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Thursday, June 30, 2011

Marked the 5 year mark in my own way

I know - I wasn't going to do much, since it isn't a 'real' date for me (5 years out of cancer treatment does not mean you get to consider yourself in remission with ACC - let's be realistic about that), but I felt like marking a date anyway. Purchased breakfast sandwiches at Jason's Deli (I thought they were over-browned, but folks voiced their appreciation at work - I work with a lot of really great people!) and brought them in for a morning treat. Original intent was just to say it was celebrating summer, but I was outed by a colleague who let folks know that I was 5 years out. She even went and bought me roses as a congratulation/celebration gift - my whole office smells wonderful!
Number one daughter is getting ready to head overseas for language immersion study, and number one son is working a lot of evening hours, so it will be just me and the mister to go out whenever we can get out. He works every other weekend, so doesn't get off this week until Monday. We shall see if we can sneak out for a lunch together at the local HuHot Mongolian grill (ah, grilled veggies - the other steak meat).
5 years. Time marches on. Here's to many more years for us all, and every day filled with moments to cherish. At this very moment, Lucky the Dog is barking for a treat, so the bellybutton contemplation time is over.

Wednesday, June 29, 2011

Adenoid Cystic Carcinoma in the News

Just saw this column by The Rev. Paul E. Grabill in the Centre Daily Times of State College, PA:
Looking Toward Heaven With Love

In the column, The Rev. Grabill says it may be his last, as he has been told he doesn't have much time left due to ACC mets from his original diagnosis and treatment of 7 years ago. A great quote in the column is: "What has been overwhelming to me... has been the love and kindness of others, including thousands who have been diligently praying for my healing." Add the Cheeky Librarian to your list, Rev. Paul. I am pulling for you, too.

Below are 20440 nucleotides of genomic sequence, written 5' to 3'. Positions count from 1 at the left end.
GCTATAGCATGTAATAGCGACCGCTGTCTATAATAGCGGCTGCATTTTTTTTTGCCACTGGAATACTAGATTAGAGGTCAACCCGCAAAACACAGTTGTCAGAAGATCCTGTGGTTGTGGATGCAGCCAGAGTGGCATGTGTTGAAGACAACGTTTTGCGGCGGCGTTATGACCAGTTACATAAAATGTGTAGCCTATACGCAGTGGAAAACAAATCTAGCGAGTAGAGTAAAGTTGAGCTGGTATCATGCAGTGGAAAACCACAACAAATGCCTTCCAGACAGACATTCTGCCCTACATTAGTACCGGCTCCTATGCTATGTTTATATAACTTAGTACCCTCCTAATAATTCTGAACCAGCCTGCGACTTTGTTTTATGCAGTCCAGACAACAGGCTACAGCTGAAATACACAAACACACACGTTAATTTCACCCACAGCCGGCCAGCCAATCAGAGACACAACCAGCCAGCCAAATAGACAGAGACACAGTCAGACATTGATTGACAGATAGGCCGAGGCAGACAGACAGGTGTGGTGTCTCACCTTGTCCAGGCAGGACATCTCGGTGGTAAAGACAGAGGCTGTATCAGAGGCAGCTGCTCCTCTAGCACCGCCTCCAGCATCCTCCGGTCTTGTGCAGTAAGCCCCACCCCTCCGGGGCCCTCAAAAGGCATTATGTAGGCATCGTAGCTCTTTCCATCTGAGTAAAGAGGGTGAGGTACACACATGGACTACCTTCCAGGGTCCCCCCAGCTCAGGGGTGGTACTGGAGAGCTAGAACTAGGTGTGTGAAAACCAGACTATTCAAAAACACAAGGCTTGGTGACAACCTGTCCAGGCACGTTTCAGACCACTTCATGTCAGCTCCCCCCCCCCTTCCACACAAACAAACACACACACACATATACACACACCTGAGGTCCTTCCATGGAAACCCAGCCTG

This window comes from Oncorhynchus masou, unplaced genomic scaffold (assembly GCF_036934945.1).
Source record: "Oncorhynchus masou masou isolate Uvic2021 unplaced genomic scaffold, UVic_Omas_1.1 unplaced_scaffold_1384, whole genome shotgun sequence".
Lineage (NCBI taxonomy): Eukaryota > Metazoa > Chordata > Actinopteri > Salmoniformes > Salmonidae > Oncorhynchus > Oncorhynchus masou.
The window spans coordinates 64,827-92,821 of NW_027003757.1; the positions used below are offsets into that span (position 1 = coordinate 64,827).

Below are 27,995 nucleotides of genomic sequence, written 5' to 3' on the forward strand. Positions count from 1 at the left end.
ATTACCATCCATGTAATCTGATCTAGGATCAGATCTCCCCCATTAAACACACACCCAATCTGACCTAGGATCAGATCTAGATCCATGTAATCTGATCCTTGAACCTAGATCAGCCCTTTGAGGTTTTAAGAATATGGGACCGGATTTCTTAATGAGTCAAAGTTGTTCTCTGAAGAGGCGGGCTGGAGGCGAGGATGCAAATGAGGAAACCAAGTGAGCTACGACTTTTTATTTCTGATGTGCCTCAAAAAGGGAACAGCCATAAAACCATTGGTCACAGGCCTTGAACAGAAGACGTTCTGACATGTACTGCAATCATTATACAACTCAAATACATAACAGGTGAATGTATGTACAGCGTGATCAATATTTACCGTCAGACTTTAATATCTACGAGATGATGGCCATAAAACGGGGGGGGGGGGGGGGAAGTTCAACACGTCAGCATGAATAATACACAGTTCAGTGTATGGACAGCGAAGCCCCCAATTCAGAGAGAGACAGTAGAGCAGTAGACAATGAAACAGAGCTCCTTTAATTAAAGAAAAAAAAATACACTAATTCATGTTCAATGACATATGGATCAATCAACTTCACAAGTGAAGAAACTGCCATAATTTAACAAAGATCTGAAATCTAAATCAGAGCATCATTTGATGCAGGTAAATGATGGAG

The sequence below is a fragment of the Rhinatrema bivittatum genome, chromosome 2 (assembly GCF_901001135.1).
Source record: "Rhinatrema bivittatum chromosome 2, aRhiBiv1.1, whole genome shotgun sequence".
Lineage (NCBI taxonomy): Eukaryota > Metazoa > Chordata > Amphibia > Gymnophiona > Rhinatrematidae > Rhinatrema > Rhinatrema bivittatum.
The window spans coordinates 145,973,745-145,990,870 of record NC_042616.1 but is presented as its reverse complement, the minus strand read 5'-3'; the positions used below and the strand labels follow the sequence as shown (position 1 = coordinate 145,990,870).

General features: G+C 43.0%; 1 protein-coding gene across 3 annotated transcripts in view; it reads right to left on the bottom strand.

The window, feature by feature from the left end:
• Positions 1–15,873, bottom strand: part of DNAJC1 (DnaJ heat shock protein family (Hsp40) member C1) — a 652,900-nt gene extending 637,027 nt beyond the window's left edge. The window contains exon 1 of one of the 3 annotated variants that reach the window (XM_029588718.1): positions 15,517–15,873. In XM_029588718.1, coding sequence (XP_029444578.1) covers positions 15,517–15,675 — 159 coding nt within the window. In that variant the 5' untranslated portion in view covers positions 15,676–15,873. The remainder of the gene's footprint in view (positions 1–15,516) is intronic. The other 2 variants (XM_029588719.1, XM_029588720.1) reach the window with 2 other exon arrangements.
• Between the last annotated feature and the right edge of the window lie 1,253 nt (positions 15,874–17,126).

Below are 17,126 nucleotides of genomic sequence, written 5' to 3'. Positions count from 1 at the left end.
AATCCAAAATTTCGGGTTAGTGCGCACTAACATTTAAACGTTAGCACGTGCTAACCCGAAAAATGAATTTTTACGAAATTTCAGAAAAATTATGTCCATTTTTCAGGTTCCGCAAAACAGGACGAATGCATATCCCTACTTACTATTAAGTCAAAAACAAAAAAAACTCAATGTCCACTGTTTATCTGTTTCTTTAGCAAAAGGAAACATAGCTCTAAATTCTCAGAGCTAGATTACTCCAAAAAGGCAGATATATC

Friday, June 24, 2011

Coming up on the 5th year since original diagnosis

Yep, that supposedly-magical 5 year mark will happen next Thursday, right in the middle of our summer education push for the new M3 students before their rotations begin. That is how it happened 5 years ago, too - and I still owe my colleagues at work for taking on my duties as well as their own that year.
I am not going to mark the 5 year anniversary for anything special like "I'm cancer free" (I know I am not-just no evident disease [NED]); or "the rest of my life can now begin" (I have kept living and loving life through all of this crud, thanks to some of the strongest people I know: my family and friends); or even "look at me, I have lived another year without being in treatment" (well, I might mark this as another year without treatment-but I would rather mark a year where my 401k has doubled, or that I have been allowed to purchase life insurance again in order to set up an endowment for a library or two or three). I figure if I did mark the event with some big party, it will turn out to be a Bridge of San Luis Rey moment, and I will be struck down with a tumor or heart attack the week after (yeah, the ol' evil eye theory of living carefully, I suppose.)  I may bring some cake or donuts in next Thursday at work as an offering for those that I work with and drive crazy every day of the year - heck, we should all do that once in a while, admitting that as humans we can sometimes be difficult to live/work with. Sometimes... only a few times...maybe once in a blue moon-times. But it won't be a happy 5th anniversary, just a happy-summer-day-and-so-very-glad-I-get-to-share-it-with-you type of event. Then I will take my long-suffering husband (who knows he is darn lucky to have chosen a long-suffering wife) out for some sort of dinner or brunch later in the weekend.